The mayor of San Diego, Jerry Sanders, testified yesterday before a federal trial on gay marriage how he came to change his mind on the issue.
Sanders, a Republican, was opposed to gay marriage but changed his mind after his daughter Lisa revealed she was a lesbian.
He appeared before a trial in California which is examining whether Proposition 8, which banned gay marriage in the state, was constitutional.
With his wife and daughter in the room, he told the court he had been a strong supporter of civil unions but had been against gay marriage until 2007. His daughter worked on his election campaign in 2005 but he said she had never tried to persuade him to support same-sex marriage.
But he changed his mind when he planned to veto a city council friend-of-the-court resolution supporting a lawsuit which called for same-sex marriage.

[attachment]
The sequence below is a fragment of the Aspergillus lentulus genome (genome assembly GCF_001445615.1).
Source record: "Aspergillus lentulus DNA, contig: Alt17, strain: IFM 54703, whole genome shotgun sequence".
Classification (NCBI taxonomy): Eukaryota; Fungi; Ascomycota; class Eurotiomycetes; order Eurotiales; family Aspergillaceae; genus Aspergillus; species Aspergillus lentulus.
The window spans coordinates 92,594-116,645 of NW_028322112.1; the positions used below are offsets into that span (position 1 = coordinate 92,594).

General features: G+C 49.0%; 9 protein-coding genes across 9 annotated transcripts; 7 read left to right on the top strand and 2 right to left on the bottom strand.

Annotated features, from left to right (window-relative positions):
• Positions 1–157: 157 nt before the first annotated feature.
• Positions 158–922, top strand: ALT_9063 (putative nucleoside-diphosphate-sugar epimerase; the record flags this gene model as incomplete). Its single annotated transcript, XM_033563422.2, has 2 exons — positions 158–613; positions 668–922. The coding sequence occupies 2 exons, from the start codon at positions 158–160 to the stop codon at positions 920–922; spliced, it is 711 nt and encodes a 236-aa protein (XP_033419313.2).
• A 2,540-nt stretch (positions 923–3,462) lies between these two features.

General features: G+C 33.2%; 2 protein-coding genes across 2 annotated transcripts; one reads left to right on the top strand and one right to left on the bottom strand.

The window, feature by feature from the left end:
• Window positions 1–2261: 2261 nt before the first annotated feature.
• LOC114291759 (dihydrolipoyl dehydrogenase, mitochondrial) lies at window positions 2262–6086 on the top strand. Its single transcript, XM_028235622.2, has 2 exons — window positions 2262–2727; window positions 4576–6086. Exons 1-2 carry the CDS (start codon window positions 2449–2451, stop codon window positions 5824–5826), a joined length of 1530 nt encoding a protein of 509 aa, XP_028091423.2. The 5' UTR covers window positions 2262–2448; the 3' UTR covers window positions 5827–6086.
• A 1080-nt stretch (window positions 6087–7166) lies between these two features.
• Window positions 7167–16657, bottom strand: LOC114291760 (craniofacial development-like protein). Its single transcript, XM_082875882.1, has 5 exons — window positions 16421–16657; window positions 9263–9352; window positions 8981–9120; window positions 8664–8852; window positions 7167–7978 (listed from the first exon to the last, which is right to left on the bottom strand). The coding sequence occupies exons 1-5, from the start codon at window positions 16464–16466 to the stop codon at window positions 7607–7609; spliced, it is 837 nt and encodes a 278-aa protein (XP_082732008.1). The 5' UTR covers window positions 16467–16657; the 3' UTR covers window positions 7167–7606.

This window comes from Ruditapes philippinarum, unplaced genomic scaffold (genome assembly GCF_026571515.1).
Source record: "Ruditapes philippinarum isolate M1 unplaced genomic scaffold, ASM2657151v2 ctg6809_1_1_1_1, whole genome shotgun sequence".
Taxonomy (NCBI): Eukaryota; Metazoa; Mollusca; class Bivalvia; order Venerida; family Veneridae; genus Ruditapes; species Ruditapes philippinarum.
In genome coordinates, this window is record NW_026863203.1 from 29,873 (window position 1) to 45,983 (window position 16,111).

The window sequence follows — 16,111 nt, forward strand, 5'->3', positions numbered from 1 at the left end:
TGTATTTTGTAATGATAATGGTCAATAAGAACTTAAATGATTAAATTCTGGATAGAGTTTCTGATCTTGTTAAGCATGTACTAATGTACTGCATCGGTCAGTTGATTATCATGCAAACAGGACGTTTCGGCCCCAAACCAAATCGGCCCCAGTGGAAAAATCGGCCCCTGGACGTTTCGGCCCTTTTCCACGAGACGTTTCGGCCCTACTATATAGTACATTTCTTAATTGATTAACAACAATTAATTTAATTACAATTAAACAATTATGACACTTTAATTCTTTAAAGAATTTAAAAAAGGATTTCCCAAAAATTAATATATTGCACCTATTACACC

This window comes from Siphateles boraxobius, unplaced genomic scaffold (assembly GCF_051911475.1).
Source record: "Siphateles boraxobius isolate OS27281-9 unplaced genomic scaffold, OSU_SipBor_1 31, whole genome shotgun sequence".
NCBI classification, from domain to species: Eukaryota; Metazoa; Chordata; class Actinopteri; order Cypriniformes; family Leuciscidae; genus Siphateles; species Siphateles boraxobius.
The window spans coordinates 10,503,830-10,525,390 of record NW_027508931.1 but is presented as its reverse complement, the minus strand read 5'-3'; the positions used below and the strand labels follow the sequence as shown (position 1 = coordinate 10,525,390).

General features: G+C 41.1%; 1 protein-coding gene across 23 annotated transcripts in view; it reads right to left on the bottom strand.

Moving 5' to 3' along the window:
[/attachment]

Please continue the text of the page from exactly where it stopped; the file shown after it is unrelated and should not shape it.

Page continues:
Sanders told the court he was shocked at the “depth of hurt” he saw at a meeting of gays and lesbians over the issue and the next day, he called a press conference where he tearfully announced he had changed his view.
He said: “I was absolutely shocked at the depth of the hurt, the depth of the feeling. . . What hit me was that I had been prejudiced.”
Sanders was cross-examined by an attorney for the opposing side. He said that opposition to gay marriage in favour of civil unions did not make people “bigots”, but added: “I believe they were saying an entire class of people doesn’t deserve the same treatment in their relationships.”
Lee Badgett, an economist at the University of Massachusetts, also testified yesterday. She said that gay unions had been taking place for so long that allowing gay couples to marry would not damage traditional marriage.
Lawyers for gay marriage supporters are expected to finish presenting their case this week. Another of those set to appear before the court will be Ryan Kendall, a gay man who forced to under-go ‘ex-gay’ therapy in an attempt to turn him straight.